An open-ended question: Alzheimer's disease and involuntary weight loss: which comes first?
BACKGROUND AND AIMS
After the onset of Alzheimer's disease (AD), a substantial percentage of patients experience involuntary weight loss (IWL), but there is some debate as to whether IWL is a cause or a consequence of AD. It may play a causal role, because nutritional deficiencies have been found to be associated with worsened cognitive performance, even in subjects without dementia. Conversely, it may be an effect of the disease, considering the hypothesis that the neurodegenerative process associated with AD may itself lead to IWL. The aim of the present review was to help to shed some light on the relationship between IWL and AD.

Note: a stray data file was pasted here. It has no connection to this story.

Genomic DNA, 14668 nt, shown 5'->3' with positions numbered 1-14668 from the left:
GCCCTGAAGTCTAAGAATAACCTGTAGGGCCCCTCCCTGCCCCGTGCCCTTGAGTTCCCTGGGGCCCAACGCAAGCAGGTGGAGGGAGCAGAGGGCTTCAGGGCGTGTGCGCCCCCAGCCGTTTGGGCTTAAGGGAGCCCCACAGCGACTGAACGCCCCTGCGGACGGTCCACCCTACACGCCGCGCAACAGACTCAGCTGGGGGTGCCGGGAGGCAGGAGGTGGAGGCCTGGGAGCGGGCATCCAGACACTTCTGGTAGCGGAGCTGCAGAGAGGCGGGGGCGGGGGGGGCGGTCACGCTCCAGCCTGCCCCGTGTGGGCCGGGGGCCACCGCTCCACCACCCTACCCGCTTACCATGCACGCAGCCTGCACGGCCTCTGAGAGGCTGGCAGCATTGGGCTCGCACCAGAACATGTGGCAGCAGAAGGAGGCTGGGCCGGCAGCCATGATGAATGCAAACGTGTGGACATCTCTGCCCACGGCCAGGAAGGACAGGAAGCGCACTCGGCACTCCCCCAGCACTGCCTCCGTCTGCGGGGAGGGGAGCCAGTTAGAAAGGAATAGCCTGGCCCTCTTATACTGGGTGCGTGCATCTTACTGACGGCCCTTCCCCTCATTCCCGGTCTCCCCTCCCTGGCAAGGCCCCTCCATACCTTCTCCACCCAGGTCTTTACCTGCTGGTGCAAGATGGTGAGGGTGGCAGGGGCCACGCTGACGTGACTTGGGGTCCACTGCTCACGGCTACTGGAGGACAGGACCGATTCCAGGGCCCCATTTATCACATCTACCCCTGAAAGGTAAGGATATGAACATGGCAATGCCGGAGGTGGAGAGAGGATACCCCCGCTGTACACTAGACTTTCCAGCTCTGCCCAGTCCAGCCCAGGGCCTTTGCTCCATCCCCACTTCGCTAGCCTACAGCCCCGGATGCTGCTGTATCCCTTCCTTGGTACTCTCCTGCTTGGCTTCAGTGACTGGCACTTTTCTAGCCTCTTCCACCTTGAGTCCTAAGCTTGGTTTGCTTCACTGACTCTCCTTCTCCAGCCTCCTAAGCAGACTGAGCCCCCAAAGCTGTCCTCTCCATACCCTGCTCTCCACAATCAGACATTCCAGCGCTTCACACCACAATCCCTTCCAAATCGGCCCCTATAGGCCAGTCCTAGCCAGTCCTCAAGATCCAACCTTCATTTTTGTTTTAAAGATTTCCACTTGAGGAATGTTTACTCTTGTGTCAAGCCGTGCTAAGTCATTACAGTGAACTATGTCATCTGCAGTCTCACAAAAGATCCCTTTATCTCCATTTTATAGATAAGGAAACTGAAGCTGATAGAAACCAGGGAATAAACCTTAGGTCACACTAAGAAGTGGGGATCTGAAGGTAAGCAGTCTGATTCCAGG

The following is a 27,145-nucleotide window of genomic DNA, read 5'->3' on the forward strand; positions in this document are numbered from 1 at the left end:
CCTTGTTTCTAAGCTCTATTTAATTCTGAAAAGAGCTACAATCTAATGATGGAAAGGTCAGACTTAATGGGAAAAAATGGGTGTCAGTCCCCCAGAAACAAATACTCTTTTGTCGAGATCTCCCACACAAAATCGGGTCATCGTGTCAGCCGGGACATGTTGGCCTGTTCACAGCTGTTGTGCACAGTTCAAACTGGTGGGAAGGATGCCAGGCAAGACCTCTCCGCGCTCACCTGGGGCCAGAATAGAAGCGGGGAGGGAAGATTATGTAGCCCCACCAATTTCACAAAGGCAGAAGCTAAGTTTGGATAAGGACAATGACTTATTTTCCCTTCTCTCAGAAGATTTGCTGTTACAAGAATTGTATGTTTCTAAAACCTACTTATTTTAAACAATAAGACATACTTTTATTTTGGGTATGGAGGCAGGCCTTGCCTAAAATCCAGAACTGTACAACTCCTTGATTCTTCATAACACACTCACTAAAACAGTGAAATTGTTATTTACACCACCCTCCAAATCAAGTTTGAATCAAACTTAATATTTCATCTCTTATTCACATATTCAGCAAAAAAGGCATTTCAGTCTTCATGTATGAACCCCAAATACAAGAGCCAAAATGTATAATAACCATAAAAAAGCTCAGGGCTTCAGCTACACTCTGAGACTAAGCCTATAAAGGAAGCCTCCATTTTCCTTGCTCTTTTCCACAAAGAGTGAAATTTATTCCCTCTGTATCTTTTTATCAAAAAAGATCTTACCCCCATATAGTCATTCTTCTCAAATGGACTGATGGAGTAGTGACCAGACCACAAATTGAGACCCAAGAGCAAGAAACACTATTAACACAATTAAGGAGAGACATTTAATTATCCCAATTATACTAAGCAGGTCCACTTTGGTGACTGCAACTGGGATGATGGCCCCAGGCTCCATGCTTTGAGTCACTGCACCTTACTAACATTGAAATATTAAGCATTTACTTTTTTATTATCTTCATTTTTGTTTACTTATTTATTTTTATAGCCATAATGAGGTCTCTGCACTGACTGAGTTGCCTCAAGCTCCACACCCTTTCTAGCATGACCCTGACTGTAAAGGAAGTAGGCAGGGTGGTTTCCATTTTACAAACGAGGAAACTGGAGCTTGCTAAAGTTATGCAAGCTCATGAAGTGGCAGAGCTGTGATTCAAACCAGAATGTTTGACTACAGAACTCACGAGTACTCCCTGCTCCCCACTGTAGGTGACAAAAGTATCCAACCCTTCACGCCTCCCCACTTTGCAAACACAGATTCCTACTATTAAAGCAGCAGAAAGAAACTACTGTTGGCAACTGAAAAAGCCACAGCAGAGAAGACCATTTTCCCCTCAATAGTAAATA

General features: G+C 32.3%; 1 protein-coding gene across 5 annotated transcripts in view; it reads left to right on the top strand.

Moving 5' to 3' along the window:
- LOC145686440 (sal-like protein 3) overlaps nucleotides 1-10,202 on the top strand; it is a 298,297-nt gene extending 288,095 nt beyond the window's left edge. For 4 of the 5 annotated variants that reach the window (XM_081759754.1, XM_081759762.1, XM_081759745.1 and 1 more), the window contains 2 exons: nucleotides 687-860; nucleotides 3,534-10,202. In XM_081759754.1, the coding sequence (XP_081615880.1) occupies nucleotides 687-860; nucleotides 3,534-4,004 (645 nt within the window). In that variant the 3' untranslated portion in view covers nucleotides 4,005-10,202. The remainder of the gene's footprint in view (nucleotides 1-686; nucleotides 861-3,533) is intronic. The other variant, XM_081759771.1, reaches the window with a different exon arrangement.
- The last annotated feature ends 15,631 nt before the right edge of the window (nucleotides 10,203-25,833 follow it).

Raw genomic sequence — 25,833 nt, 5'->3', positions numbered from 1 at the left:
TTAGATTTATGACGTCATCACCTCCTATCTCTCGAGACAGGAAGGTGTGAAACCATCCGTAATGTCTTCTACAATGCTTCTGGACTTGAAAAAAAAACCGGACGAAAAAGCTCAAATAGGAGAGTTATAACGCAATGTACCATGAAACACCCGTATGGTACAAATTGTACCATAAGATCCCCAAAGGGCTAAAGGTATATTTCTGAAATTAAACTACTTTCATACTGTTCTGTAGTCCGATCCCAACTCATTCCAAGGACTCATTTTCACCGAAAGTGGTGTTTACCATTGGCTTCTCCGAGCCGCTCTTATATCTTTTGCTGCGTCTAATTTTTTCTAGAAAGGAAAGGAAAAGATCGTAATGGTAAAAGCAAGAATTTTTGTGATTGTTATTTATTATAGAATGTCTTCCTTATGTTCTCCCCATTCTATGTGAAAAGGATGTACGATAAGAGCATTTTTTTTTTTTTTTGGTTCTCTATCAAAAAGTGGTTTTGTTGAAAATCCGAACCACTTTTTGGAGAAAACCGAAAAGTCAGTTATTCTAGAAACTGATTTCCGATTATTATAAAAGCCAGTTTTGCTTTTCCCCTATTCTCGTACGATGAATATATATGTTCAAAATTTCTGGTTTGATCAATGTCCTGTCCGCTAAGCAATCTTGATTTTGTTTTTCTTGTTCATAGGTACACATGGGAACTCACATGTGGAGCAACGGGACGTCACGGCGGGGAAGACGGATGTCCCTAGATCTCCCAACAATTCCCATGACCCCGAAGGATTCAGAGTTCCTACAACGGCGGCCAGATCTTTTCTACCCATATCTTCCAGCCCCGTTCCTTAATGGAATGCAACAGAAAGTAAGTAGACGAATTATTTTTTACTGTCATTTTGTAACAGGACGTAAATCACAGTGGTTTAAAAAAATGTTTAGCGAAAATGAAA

We focus on the problem of the relationship between AD and IWL, and on which comes first.
Even when external factors are well controlled, the association between IWL and the progression of AD seems, for the time being, to be unavoidable.
In the light of the literature on the topic, we conclude that IWL is more a consequence than a cause of AD, although chronic diseases and disabilities are factors that may facilitate cognitive decline and accelerate the onset of AD if they are not adequately treated from the nutritional standpoint.
Department of Medical and Surgical Sciences, University of Padova, 35128 Padova, Italy. firstname.lastname@example.org
SourceAging clinical and experimental research 22:3 2010 Jun pg 192-7
Pub Type(s)Journal Article